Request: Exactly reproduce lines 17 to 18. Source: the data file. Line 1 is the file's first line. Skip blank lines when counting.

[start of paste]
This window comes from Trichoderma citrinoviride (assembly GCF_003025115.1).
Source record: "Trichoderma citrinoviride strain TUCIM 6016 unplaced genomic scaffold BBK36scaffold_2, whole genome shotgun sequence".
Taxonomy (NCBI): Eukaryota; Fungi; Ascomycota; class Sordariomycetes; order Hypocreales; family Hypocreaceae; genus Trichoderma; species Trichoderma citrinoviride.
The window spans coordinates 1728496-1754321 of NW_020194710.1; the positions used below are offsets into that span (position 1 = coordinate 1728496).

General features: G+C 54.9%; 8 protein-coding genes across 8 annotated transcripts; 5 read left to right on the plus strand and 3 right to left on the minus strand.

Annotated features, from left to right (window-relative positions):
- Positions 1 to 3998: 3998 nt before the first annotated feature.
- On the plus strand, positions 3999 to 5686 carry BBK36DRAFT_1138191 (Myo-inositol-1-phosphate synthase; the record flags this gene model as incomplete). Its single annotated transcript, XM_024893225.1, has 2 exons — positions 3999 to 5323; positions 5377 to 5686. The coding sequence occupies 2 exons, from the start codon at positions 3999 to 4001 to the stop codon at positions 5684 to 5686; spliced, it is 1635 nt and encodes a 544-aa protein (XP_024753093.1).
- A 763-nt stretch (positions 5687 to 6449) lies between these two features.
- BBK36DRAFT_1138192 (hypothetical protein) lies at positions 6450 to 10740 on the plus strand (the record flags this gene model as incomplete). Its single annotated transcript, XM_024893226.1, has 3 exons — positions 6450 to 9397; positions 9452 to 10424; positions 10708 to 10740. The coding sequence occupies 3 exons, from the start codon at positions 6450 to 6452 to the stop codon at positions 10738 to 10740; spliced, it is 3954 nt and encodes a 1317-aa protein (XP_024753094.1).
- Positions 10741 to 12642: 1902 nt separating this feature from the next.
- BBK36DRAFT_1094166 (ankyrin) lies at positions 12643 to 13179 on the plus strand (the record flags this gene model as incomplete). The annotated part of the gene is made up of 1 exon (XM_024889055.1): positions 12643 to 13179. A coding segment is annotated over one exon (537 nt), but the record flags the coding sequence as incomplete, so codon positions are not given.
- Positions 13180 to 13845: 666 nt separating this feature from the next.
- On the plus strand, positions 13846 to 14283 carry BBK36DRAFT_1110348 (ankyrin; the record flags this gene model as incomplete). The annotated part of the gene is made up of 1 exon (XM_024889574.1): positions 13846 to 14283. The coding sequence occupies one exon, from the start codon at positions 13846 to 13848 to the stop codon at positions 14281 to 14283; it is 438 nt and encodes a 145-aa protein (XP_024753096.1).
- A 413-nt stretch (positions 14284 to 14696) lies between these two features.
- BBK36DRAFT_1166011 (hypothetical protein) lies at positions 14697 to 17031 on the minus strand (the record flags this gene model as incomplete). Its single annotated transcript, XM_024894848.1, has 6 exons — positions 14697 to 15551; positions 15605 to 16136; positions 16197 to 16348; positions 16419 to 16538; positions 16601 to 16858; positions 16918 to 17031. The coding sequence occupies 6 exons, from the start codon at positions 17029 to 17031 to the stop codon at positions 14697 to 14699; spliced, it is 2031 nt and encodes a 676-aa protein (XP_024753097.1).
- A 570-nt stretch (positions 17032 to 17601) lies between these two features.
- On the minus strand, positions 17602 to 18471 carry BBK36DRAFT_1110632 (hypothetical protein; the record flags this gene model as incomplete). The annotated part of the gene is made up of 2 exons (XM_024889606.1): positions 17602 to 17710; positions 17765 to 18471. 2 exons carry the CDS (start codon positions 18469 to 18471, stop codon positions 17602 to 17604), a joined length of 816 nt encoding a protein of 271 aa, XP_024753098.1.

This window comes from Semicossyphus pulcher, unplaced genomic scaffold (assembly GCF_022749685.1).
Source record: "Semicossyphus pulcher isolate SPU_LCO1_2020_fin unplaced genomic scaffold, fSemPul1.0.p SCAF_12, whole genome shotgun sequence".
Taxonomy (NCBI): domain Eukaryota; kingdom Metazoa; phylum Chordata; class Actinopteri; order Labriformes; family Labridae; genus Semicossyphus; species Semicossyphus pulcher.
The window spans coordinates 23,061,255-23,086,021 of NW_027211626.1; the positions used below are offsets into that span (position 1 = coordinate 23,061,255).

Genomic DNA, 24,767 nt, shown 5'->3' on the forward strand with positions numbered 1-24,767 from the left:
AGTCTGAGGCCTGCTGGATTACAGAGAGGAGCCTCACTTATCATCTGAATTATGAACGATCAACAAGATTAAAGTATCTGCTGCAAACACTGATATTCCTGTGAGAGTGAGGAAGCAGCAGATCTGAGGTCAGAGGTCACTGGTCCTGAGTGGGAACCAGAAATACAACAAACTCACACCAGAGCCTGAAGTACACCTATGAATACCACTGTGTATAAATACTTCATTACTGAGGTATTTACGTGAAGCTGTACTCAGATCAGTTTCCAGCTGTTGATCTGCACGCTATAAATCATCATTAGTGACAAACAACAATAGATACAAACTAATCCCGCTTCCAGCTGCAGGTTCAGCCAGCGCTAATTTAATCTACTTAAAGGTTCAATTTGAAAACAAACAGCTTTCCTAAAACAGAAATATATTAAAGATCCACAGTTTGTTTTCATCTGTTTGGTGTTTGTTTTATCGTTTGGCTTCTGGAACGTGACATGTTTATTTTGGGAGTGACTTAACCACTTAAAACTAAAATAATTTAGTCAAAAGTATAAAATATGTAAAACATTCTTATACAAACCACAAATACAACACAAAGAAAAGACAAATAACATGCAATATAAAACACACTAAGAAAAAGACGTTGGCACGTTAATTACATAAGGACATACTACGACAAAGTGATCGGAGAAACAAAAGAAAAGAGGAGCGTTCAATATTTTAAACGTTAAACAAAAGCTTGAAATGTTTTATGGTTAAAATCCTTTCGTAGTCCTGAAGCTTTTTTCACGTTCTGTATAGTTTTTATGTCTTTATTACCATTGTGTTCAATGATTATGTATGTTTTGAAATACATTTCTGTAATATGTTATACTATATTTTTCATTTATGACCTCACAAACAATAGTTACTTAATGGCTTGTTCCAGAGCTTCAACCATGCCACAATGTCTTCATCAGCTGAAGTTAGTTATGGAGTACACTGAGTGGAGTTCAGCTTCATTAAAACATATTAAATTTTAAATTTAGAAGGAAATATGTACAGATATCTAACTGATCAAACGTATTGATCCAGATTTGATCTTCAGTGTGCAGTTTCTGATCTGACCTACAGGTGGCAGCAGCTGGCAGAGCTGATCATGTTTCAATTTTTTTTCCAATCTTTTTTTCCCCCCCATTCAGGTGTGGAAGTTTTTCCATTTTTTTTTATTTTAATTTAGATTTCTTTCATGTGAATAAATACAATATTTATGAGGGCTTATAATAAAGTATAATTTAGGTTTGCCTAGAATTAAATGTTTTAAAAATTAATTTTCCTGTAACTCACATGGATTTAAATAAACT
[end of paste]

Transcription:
- A 570-nt stretch (positions 17032 to 17601) lies between these two features.
- On the minus strand, positions 17602 to 18471 carry BBK36DRAFT_1110632 (hypothetical protein; the record flags this gene model as incomplete). The annotated part of the gene is made up of 2 exons (XM_024889606.1): positions 17602 to 17710; positions 17765 to 18471. 2 exons carry the CDS (start codon positions 18469 to 18471, stop codon positions 17602 to 17604), a joined length of 816 nt encoding a protein of 271 aa, XP_024753098.1.